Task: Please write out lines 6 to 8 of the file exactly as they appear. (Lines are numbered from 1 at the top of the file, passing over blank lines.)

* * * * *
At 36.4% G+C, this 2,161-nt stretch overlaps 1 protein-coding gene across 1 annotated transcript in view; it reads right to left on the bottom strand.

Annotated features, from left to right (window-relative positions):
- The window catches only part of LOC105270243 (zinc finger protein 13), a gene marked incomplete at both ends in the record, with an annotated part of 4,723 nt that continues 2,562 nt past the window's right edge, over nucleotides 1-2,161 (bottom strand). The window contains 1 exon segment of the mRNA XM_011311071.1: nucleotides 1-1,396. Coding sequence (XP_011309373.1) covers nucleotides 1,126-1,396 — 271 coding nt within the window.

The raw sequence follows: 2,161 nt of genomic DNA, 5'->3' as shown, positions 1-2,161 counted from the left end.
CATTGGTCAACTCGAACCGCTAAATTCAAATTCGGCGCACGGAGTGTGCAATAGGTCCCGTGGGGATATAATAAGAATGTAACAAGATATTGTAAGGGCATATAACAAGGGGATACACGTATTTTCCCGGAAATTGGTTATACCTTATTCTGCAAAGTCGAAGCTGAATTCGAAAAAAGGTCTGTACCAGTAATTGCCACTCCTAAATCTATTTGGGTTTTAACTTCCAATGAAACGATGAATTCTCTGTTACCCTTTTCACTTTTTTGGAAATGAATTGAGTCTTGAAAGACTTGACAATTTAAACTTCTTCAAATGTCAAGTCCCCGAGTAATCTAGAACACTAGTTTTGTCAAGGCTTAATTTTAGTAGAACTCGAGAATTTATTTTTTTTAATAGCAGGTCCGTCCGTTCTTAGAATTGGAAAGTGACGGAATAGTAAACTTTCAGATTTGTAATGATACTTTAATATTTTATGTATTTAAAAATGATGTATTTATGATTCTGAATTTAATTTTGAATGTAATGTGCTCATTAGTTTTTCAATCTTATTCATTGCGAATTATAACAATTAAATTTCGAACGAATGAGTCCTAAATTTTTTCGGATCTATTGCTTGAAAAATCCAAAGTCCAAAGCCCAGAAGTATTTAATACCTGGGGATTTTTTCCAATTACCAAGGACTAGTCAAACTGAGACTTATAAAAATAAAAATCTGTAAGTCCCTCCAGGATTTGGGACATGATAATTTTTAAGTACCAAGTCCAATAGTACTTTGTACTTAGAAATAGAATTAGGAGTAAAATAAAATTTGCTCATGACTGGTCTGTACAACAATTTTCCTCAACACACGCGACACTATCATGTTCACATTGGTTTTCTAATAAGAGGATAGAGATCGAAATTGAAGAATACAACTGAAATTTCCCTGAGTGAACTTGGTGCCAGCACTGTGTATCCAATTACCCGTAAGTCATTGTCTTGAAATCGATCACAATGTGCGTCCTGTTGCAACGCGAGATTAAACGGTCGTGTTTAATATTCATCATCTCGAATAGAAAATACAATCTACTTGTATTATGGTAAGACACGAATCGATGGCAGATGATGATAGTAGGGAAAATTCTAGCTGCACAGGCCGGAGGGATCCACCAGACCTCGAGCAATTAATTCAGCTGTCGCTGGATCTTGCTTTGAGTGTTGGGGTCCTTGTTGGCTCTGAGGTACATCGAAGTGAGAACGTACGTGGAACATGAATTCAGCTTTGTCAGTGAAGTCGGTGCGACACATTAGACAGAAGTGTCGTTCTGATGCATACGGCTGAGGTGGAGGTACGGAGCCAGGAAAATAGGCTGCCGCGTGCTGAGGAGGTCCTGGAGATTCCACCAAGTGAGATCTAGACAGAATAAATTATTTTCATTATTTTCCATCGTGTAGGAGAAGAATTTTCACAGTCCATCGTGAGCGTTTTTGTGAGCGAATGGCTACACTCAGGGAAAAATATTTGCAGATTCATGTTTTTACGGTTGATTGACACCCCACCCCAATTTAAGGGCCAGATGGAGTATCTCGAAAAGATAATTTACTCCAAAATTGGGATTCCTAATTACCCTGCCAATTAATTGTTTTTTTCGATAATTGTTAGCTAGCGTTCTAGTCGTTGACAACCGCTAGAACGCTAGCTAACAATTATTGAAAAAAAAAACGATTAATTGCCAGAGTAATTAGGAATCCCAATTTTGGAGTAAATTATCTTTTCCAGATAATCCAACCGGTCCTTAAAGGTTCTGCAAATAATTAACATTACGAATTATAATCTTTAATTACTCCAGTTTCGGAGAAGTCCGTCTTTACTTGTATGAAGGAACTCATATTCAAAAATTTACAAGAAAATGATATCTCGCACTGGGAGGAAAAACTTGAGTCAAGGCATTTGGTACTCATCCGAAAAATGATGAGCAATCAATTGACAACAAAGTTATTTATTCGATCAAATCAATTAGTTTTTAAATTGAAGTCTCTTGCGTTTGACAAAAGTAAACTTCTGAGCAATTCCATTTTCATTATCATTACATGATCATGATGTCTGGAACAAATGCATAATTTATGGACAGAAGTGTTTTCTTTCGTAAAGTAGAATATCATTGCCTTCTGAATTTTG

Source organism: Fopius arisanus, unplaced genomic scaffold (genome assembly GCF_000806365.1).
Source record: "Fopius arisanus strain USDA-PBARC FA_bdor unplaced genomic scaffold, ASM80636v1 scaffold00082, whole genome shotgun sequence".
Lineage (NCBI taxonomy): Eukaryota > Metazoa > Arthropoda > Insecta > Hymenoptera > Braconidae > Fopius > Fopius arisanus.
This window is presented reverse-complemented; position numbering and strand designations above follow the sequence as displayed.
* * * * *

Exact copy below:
Source organism: Fopius arisanus, unplaced genomic scaffold (genome assembly GCF_000806365.1).
Source record: "Fopius arisanus strain USDA-PBARC FA_bdor unplaced genomic scaffold, ASM80636v1 scaffold00082, whole genome shotgun sequence".
Lineage (NCBI taxonomy): Eukaryota > Metazoa > Arthropoda > Insecta > Hymenoptera > Braconidae > Fopius > Fopius arisanus.